Nearly two-thirds of cities and counties in Southern California missed the state housing plan deadline on Saturday, Oct. 15, costing them a 2.5-year extension needed to rezone land for the future construction of houses.
Now, the rezoning deadline for those jurisdictions reverts to last Saturday, as opposed to February 2025 for cities and counties that met the deadline.
As a result, the remaining 124 governments have two hurdles to overcome in order to comply with national housing laws and avoid a host of possible penalties.
First, they need to get state approval for a new “housing feature” that outlines how local communities will meet state-mandated housing construction goals by 2030. Next, they need to rezone enough plots to give developers the power to build these new homes.
Governments without an approved housing plan and completed rezoning can lose access to state subsidies for housing and transportation, have less control over future developments, and face the risk of lawsuits and fines.
“This is entering a new phase of the process,” said Matthew Gelfand, attorney for Californians for Homeownership, a realtor-backed nonprofit that has sued nine Southern California towns that failed to obtain the state approval for their housing elements. “If you want to achieve housing element compliance, you now need to do both your housing element and rezoning at the same time.”
LISTING: Southern California Cities and Counties with Approved Housing Plans
As part of the state’s Regional Housing Needs Assessment, Southern California municipalities must revise the housing component of their master plans once every eight years to ensure adequate housing for low-income residents. and middle as well as wealthy households.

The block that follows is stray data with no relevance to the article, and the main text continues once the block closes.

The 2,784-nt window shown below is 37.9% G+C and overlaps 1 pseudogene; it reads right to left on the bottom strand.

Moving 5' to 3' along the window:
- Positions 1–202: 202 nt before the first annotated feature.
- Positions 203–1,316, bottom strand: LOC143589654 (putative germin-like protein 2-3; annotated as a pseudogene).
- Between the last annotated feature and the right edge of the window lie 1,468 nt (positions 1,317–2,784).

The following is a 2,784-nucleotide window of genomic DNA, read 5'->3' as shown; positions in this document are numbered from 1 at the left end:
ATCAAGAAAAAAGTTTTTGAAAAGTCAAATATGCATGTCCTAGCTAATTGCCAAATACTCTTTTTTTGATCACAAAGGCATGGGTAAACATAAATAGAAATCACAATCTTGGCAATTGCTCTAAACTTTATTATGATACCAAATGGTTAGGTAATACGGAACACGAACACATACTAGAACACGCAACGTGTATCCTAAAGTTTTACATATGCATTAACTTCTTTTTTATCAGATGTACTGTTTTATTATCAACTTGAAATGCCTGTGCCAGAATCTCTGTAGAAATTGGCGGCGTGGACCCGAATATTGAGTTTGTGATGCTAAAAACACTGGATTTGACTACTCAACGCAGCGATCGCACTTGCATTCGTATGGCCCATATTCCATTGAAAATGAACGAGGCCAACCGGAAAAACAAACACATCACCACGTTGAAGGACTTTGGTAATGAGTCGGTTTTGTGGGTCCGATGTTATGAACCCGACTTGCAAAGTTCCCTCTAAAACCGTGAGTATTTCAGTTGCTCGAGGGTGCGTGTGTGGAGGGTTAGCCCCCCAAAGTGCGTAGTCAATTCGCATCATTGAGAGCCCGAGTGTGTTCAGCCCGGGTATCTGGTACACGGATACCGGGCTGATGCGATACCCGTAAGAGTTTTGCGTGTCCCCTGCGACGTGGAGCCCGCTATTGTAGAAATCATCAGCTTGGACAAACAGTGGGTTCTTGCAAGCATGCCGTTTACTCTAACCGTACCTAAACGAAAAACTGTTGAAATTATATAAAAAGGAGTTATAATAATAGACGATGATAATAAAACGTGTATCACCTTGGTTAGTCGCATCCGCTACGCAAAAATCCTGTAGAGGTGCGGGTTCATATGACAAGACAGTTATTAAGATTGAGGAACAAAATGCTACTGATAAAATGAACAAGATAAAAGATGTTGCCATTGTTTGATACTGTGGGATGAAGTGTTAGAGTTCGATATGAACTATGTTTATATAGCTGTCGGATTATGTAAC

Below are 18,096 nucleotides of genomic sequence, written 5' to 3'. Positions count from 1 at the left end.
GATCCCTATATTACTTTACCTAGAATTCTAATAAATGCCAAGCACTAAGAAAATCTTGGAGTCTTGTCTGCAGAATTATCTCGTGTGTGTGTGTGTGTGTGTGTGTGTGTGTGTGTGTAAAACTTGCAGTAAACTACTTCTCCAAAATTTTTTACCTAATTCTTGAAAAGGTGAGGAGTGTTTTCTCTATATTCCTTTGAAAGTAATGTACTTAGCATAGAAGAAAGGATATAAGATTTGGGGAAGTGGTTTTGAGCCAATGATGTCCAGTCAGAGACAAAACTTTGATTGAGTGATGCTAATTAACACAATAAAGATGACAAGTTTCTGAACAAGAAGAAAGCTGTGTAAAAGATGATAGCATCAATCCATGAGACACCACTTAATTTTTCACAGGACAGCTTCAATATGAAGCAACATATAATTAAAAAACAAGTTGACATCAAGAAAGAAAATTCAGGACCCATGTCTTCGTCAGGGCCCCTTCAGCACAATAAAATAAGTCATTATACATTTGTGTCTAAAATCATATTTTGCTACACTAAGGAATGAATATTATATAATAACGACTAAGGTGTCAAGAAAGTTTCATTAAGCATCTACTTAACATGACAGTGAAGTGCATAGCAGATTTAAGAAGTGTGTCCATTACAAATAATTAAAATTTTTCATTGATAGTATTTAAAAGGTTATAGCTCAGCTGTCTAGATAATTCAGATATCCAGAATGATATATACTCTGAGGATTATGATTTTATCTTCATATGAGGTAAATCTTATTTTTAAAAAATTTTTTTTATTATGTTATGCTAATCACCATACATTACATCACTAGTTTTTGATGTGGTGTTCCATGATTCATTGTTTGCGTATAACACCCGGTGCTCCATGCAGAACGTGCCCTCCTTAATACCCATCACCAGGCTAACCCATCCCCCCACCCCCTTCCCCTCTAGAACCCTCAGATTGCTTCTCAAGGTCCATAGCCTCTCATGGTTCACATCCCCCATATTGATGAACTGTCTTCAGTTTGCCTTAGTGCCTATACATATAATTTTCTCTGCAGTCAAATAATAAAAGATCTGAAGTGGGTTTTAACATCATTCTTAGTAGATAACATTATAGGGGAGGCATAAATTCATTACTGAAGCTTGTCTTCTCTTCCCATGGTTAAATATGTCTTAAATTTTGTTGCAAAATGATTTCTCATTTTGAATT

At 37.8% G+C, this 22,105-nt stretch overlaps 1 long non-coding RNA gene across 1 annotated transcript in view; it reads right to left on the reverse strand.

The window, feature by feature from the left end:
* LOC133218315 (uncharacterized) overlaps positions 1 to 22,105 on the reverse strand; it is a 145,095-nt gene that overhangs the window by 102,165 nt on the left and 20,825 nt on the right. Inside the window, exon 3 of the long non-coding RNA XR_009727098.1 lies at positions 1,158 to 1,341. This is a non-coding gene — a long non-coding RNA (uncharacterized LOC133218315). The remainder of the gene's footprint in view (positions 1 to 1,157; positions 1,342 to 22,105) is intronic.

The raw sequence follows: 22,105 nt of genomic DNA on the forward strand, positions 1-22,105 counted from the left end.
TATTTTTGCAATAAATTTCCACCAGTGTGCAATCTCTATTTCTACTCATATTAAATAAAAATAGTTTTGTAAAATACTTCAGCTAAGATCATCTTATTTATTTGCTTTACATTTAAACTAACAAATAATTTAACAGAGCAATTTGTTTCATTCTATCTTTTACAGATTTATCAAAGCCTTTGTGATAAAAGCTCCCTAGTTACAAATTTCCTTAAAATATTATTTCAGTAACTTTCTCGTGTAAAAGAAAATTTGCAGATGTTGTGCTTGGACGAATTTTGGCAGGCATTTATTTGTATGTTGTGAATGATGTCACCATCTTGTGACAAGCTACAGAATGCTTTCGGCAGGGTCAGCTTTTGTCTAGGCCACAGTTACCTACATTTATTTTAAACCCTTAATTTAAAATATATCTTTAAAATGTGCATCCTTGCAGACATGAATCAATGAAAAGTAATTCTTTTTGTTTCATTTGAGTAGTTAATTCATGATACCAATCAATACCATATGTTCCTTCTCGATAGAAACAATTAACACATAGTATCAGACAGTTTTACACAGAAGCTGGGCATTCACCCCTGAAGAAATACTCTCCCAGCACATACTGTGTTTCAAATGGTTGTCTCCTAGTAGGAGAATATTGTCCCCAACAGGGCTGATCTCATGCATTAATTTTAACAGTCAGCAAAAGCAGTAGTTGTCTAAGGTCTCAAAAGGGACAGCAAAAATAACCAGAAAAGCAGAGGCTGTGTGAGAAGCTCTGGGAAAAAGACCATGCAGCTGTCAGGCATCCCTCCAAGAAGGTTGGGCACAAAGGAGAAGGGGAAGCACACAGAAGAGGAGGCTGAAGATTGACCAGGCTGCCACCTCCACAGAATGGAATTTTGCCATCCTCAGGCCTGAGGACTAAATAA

Housing plans, which can be hundreds of pages, outline where and how new housing can be built, creating an inventory of sites where developers can build new homes. Once the housing element is adopted, governments must rezone land to ensure there is enough land for new affordable, market-priced housing.
State lawmakers voted in late 2021 to punish those who missed the February deadline for housing feature approvals, cutting the rezoning deadline from three years to one. Their goal was to encourage more cities to complete their plans on time. But the plan backfired when 97% of local governments in Southern California missed the February deadline anyway.
So the legislature reinstated the three-year rezoning schedule — but only for jurisdictions that had their housing items approved by Oct. 15.
Now, 121 cities and the counties of Orange, Riverside and San Bernardino “are doubly non-compliant,” according to the state’s Department of Housing and Community Development.
“What that means in large part is a couple of things,” said David Zisser, HCD’s deputy director leading a new housing responsibility unit. “There are currently real consequences for jurisdictions that are non-compliant, including ineligibility for a handful of state funding programs. That’s why there are there are many reasons for jurisdictions to continue working to bring their housing elements into compliance, and HCD is here as a partner to help them in this regard.